Extracellular vesicles carry Aß and tau that may spread pathogenic proteins across the brain, promote Aß
aggregation and accelerate amyloid plaque formation, and may also serve as biomarkers of Alzheimer's
disease. EVs from blood, cerebral spinal fluid, and cell culture contain Aß and tau and are proposed to be
central mediators in the progression of Alzheimer's disease pathology. Conversely, EVs may have
benefits in Alzheimer's disease: neuron-derived EVs promote uptake of Aß by microglia and reduce
extracellular levels of Aß in cultured cells. Up-regulation of EV secretion - induced by neutral
sphingomyelinase knockdown - efficiently reduced extracellular levels of Aß in a co-culture of neuronal
and microglial cells. The role of EVs in Alzheimer's disease is currently a major mystery of the disease
mechanism. We will study how neuronal EV shedding is modulated by factors relevant to Alzheimer's
disease, including age, oxidative stress, and proteostasis and neuron-glia dysfunction. Virtually all cell
types in the brain release EVs including stem cells, neurons, astrocytes, microglia, and oligodendrocytes.
EVs may be used by cells as a form of intercellular communication and may thereby mediate a broad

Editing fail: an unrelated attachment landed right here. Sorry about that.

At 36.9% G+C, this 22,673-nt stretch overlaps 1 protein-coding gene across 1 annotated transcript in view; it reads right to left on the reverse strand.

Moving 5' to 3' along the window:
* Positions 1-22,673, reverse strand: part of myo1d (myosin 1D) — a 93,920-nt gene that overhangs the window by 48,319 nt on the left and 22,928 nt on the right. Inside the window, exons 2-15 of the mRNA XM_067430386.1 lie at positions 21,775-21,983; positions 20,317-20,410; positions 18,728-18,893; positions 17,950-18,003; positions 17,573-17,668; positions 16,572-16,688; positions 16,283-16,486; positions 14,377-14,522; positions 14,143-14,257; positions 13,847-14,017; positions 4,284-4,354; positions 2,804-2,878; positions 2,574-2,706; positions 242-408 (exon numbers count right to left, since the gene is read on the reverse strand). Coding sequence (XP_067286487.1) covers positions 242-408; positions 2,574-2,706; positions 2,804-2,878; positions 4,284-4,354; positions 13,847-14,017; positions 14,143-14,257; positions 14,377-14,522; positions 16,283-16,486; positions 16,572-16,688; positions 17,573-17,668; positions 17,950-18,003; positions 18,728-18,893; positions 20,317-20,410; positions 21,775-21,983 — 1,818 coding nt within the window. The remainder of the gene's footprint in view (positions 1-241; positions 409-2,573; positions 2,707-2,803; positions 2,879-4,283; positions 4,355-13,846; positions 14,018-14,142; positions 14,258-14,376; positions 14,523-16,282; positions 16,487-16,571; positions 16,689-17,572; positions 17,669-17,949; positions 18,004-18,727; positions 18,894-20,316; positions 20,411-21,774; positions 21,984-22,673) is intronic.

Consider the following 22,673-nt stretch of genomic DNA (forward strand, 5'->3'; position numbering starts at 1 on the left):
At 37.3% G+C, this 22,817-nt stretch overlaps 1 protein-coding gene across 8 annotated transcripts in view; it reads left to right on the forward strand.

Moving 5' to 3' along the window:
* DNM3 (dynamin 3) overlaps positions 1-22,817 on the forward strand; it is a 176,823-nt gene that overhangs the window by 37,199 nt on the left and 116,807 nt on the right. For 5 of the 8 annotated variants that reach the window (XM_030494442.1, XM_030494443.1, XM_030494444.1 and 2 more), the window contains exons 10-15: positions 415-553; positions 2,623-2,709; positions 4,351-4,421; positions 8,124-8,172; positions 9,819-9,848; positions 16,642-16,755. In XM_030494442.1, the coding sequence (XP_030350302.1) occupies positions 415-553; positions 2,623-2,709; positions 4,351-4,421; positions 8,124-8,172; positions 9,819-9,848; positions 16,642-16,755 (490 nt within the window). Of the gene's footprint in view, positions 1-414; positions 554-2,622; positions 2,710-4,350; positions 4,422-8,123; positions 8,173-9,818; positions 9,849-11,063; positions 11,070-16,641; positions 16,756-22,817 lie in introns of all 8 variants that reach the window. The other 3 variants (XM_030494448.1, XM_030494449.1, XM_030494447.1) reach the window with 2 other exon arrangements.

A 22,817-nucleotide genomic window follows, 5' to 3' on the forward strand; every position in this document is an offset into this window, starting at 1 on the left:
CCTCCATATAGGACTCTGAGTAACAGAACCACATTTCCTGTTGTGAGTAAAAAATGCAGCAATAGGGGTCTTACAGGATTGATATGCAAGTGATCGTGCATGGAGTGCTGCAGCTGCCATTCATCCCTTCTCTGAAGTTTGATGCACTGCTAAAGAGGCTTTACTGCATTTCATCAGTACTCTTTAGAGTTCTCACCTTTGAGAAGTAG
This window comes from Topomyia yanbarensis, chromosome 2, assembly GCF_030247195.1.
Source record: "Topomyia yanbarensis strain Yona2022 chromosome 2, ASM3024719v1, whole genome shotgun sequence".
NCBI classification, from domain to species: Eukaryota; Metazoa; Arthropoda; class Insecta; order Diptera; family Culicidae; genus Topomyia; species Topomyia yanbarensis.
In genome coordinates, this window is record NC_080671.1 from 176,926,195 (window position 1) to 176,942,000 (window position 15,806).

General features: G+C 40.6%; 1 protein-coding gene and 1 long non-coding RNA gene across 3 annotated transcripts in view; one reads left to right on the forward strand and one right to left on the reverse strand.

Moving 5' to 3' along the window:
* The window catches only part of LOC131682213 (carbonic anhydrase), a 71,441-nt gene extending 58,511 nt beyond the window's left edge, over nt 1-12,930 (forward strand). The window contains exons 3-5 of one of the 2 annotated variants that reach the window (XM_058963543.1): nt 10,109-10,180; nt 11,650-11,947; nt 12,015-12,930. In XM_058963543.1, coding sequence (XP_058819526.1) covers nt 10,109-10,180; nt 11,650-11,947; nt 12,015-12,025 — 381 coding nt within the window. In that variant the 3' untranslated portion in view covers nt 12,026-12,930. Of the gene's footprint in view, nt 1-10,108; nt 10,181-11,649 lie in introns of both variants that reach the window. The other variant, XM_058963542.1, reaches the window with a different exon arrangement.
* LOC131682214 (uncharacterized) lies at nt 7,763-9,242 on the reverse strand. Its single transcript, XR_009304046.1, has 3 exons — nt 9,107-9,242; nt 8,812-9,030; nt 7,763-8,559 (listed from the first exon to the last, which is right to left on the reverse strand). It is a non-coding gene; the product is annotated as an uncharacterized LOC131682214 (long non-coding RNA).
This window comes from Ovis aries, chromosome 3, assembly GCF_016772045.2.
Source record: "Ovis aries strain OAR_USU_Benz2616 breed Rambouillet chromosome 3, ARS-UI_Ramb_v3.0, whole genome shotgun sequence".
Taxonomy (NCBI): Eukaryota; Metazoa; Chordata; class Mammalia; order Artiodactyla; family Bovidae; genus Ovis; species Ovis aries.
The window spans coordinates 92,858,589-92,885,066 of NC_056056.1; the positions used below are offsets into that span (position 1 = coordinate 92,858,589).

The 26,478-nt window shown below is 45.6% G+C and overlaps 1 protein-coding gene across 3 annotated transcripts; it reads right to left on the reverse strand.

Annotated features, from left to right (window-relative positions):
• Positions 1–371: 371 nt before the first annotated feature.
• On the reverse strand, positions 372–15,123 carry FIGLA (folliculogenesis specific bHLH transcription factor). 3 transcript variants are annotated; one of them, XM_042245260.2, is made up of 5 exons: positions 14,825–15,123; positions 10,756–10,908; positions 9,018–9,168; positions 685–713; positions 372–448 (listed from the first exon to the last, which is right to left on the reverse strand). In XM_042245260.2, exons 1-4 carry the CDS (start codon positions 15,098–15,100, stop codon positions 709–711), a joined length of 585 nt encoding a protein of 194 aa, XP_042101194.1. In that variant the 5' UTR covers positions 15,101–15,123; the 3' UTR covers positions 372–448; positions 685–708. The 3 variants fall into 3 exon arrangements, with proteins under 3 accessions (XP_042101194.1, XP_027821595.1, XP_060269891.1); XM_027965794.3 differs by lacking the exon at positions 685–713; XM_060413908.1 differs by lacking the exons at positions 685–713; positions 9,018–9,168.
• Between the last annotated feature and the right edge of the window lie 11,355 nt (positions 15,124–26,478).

range of physiological and pathological processes. Cells package beneficial or toxic EV cargo to promote
health or disease. In the mammalian nervous system, EVs have neuroprotective roles against oxidative
stress, cellular stress, and ischemia; and may also promote myelination in aging. In the brain, EVs may
carry aggregation-prone cargo and contribute to the spread of Alzheimer's diseases. Understanding the
fundamental biology of an EV-based signaling in vivo is essential for elaborating their physiological and
pathological functions in Alzheimer's disease. A basic molecular dissection is critical for developing
novel therapeutic applications.
biology has been thwarted by a
A big problem, however, is that advancing mechanistic dissection of EV
lack of tractable experimental animal systems. We propose to take
advantage of the powerful and unparalleled cell biological and molecular approaches that can be applied
in the nematode C. elegans as a springboard to study the fundamental biology of neuronal EVs in vivo.
We developed the first system to study neuronal EV biogenesis, shedding, targeting and signaling in living
animals, and this strategy will overcome limitations of cell-culture based studies. This innovative approach
will be used to tackle major challenges in the EV field . Our goals are to: 1) Determine the impact of
neuronal activity, age and stress on neuronal EV shedding and signaling; 2) Decipher molecular
mechanisms that control neuronal EV shedding; and 3) Determine the functions of neuronal EVs in long-
distance intercellular communication and in neuron-glia communication. Our work should inform the
fundamental biology of neuronal EVs relevant to both healthy brain aging and Alzheimer's disease and
identify therapeutic targets to combat diseases like Alzheimer's associated with abnormal EV signaling.